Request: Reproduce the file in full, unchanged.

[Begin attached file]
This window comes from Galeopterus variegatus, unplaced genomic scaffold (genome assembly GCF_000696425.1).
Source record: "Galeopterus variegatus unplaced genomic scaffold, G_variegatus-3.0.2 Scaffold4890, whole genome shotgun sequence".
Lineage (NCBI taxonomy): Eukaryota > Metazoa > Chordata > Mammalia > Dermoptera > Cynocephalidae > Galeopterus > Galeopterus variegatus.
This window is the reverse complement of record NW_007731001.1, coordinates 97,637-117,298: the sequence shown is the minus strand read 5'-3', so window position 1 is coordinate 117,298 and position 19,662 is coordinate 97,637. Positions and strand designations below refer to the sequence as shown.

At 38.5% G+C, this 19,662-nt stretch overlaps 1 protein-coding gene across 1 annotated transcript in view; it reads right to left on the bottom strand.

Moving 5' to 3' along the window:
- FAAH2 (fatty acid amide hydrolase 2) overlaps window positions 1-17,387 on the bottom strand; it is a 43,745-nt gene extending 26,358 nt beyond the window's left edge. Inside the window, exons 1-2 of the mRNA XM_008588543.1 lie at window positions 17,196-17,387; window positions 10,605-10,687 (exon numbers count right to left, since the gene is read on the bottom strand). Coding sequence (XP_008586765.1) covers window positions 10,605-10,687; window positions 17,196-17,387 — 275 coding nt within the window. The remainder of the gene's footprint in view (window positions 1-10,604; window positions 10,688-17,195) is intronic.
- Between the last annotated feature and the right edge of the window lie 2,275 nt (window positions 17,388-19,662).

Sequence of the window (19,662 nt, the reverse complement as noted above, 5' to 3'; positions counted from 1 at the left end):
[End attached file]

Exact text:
This window comes from Galeopterus variegatus, unplaced genomic scaffold (genome assembly GCF_000696425.1).
Source record: "Galeopterus variegatus unplaced genomic scaffold, G_variegatus-3.0.2 Scaffold4890, whole genome shotgun sequence".
Lineage (NCBI taxonomy): Eukaryota > Metazoa > Chordata > Mammalia > Dermoptera > Cynocephalidae > Galeopterus > Galeopterus variegatus.
This window is the reverse complement of record NW_007731001.1, coordinates 97,637-117,298: the sequence shown is the minus strand read 5'-3', so window position 1 is coordinate 117,298 and position 19,662 is coordinate 97,637. Positions and strand designations below refer to the sequence as shown.

At 38.5% G+C, this 19,662-nt stretch overlaps 1 protein-coding gene across 1 annotated transcript in view; it reads right to left on the bottom strand.

Moving 5' to 3' along the window:
- FAAH2 (fatty acid amide hydrolase 2) overlaps window positions 1-17,387 on the bottom strand; it is a 43,745-nt gene extending 26,358 nt beyond the window's left edge. Inside the window, exons 1-2 of the mRNA XM_008588543.1 lie at window positions 17,196-17,387; window positions 10,605-10,687 (exon numbers count right to left, since the gene is read on the bottom strand). Coding sequence (XP_008586765.1) covers window positions 10,605-10,687; window positions 17,196-17,387 — 275 coding nt within the window. The remainder of the gene's footprint in view (window positions 1-10,604; window positions 10,688-17,195) is intronic.
- Between the last annotated feature and the right edge of the window lie 2,275 nt (window positions 17,388-19,662).

Sequence of the window (19,662 nt, the reverse complement as noted above, 5' to 3'; positions counted from 1 at the left end):